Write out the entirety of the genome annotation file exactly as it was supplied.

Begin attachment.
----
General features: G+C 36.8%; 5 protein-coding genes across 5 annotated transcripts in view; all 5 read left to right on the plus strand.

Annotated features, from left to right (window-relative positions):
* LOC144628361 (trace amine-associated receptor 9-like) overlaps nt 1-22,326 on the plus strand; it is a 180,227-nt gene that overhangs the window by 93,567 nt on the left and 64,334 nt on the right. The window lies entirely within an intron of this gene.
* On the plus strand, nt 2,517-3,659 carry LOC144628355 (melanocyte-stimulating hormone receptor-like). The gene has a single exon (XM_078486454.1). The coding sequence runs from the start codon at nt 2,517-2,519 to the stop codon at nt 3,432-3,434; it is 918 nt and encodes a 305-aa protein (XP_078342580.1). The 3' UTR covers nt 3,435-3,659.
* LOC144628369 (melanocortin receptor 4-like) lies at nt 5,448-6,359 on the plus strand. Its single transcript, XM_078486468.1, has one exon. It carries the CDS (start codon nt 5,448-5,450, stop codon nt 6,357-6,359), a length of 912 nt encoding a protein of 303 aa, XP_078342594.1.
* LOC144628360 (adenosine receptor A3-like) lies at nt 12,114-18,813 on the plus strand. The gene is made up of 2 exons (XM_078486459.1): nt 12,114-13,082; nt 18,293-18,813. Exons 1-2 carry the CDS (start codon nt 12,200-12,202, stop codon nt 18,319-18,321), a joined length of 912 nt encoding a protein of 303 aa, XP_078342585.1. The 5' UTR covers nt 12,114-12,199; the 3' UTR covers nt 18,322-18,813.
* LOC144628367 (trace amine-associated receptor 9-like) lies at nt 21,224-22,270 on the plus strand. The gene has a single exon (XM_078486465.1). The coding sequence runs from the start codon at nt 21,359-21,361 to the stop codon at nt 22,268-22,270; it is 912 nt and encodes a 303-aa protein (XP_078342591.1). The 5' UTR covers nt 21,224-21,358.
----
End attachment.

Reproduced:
General features: G+C 36.8%; 5 protein-coding genes across 5 annotated transcripts in view; all 5 read left to right on the plus strand.

Annotated features, from left to right (window-relative positions):
* LOC144628361 (trace amine-associated receptor 9-like) overlaps nt 1-22,326 on the plus strand; it is a 180,227-nt gene that overhangs the window by 93,567 nt on the left and 64,334 nt on the right. The window lies entirely within an intron of this gene.
* On the plus strand, nt 2,517-3,659 carry LOC144628355 (melanocyte-stimulating hormone receptor-like). The gene has a single exon (XM_078486454.1). The coding sequence runs from the start codon at nt 2,517-2,519 to the stop codon at nt 3,432-3,434; it is 918 nt and encodes a 305-aa protein (XP_078342580.1). The 3' UTR covers nt 3,435-3,659.
* LOC144628369 (melanocortin receptor 4-like) lies at nt 5,448-6,359 on the plus strand. Its single transcript, XM_078486468.1, has one exon. It carries the CDS (start codon nt 5,448-5,450, stop codon nt 6,357-6,359), a length of 912 nt encoding a protein of 303 aa, XP_078342594.1.
* LOC144628360 (adenosine receptor A3-like) lies at nt 12,114-18,813 on the plus strand. The gene is made up of 2 exons (XM_078486459.1): nt 12,114-13,082; nt 18,293-18,813. Exons 1-2 carry the CDS (start codon nt 12,200-12,202, stop codon nt 18,319-18,321), a joined length of 912 nt encoding a protein of 303 aa, XP_078342585.1. The 5' UTR covers nt 12,114-12,199; the 3' UTR covers nt 18,322-18,813.
* LOC144628367 (trace amine-associated receptor 9-like) lies at nt 21,224-22,270 on the plus strand. The gene has a single exon (XM_078486465.1). The coding sequence runs from the start codon at nt 21,359-21,361 to the stop codon at nt 22,268-22,270; it is 912 nt and encodes a 303-aa protein (XP_078342591.1). The 5' UTR covers nt 21,224-21,358.